The Biggest Problem with Modern Macro…

There’s been a lot of ink spilled in recent weeks over the problems (or lack thereof) in modern macroeconomics (see here and here).  I’ve expressed my opinion that the state of modern macro is moving in the right direction because there’s serious debate about the problems with the mainstream approaches which has resulted in the rise of competing ideas.  But any progress that’s been made shouldn’t completely overshadow the major problem at the heart of macroeconomics – political ideology.

If you study modern macro you inevitably end up studying some sort of policy.  Most economists don’t build their models around an understanding of the monetary system.  They build their understanding of the system to fit an ideology in a classic case of confirmation bias.  For instance, most Keynesians will fit their model of the way the system works to confirm some form of countercyclical government policy.  Market Monetarists fit their understanding of the monetary system to confirm NGDP Targeting.  Austrian economists fit their description of the monetary system to confirm a small government view.  Almost all of the major mainstream economic schools are attached to some specific policy agenda which is then confirmed by some politicized explanation of the monetary system.

The flaw in this approach is that it doesn’t actually result in any agreed upon understanding of the actual inner workings of the monetary system (like this).  So you have a bunch of economists who all essentially disagree on policy AND their understanding of the way the monetary system works.  Can you imagine if all of the surgeons in the world didn’t work from similar understandings of the way the human body functions and instead just experimented on the body with various hammers, scalpels and other fun toys?  Modern macro is not that far from that world where a bunch of PhDs just sit around hammering the body with their policy tool of choice screaming at one another about how their tool is better than another tool.  Obviously, that’s a silly approach.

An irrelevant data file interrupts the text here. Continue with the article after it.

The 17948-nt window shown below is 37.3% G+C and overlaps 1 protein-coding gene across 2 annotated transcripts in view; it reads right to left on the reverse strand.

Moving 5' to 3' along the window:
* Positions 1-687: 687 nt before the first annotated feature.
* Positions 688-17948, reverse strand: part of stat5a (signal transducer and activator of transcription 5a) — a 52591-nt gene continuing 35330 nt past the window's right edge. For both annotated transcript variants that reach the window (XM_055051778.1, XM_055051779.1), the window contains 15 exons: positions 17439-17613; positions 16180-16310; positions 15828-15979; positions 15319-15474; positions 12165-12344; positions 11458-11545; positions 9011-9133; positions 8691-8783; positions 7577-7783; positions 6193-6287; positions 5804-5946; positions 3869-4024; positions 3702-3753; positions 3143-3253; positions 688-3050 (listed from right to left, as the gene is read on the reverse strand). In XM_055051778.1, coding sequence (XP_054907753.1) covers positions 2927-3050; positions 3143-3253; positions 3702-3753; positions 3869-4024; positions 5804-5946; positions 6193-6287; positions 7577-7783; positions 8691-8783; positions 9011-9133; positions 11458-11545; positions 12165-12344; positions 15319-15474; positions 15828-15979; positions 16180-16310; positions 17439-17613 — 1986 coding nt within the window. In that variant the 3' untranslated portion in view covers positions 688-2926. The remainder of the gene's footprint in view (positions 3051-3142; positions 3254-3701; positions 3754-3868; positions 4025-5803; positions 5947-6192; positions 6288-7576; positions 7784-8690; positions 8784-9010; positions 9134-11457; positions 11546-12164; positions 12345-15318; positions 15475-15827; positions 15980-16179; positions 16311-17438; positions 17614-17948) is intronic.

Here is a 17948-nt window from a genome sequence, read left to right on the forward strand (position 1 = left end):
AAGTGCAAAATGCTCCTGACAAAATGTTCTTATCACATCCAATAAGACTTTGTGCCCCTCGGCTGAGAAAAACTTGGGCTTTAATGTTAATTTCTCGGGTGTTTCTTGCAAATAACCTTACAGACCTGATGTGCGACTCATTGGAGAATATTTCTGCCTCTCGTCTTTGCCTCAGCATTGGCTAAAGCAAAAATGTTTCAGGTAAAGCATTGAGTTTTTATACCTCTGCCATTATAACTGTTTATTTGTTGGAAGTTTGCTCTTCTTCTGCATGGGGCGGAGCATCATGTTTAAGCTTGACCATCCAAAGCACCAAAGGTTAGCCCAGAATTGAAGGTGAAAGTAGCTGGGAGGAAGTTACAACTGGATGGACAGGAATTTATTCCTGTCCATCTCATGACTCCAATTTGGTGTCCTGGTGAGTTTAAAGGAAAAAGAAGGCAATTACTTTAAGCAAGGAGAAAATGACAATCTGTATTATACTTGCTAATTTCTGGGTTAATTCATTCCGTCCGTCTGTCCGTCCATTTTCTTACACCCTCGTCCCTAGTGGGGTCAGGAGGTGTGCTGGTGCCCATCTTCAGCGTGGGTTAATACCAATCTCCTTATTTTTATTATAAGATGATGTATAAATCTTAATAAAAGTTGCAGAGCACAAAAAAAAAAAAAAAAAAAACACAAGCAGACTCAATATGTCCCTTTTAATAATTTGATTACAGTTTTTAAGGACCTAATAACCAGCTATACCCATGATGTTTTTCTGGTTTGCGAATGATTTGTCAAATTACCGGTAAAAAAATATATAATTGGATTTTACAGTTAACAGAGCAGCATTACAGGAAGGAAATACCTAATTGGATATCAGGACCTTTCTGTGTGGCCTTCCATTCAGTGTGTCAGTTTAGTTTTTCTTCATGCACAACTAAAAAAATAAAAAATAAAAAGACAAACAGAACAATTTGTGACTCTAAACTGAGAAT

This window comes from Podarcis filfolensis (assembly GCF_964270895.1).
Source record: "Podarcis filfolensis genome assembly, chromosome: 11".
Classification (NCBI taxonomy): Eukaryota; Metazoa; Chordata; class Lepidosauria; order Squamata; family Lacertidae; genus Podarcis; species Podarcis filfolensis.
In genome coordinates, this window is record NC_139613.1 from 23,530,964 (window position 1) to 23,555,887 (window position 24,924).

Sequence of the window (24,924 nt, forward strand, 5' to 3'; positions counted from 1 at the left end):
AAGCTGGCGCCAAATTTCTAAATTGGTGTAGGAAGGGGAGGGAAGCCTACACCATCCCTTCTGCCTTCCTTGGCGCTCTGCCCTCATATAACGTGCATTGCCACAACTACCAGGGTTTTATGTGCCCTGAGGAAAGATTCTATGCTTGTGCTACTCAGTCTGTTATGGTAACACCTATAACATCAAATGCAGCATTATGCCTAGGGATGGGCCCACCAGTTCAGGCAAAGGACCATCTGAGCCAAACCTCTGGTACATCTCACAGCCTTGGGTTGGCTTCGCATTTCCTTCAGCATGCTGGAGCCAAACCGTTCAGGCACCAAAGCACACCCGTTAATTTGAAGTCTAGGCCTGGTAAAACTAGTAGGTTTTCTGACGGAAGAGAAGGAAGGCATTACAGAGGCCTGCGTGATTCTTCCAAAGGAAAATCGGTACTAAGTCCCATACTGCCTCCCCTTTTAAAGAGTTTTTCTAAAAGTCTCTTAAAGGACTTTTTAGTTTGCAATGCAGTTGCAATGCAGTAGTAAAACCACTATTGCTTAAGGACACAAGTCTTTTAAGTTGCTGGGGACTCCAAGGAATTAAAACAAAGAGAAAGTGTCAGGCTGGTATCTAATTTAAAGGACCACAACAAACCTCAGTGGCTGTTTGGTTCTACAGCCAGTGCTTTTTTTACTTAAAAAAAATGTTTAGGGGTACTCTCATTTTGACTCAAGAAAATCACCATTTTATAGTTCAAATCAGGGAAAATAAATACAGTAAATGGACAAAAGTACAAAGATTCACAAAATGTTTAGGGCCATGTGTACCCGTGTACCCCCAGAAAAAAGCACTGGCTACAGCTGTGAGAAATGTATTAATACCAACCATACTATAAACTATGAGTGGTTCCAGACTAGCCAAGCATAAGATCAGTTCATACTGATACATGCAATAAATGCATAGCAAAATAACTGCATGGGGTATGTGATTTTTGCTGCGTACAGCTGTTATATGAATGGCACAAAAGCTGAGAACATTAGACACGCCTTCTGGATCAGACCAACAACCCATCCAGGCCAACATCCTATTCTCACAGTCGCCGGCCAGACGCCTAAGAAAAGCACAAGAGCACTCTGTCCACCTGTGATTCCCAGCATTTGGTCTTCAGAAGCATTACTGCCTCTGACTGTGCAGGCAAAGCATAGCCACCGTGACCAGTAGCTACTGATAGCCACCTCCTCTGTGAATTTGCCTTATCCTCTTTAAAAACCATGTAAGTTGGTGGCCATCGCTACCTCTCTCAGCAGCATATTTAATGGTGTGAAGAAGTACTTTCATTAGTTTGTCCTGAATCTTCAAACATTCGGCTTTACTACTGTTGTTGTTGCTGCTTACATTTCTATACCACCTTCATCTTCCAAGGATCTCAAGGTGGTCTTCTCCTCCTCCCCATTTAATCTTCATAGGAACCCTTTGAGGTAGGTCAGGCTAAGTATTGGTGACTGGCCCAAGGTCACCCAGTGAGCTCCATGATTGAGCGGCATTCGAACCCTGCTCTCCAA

I often talk about a Da Vinci approach to modern macro.  Leonardo Da Vinci was famous for his work in anatomy.  But Da Vinci didn’t take bodies apart so he could fix them.  He took them apart so he could understand them.  Da Vinci knew that you couldn’t even begin to fix a system until you understood it.  Curiously, modern macroeconomists still haven’t undergone this process of discovering an agreed upon understanding of the system.  There has been no Da Vinci approach in modern macro.  There are plenty of surgeons pretending to have the best tools.  But what we need is a Da Vinci (or group of Da Vincis).  Until then, the state of modern macro will remain fairly dismal.


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Cullen Roche

Mr. Roche is the Founder of Orcam Financial Group, LLC. Orcam is a financial services firm offering research, private advisory, institutional consulting and educational services.

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  • LVG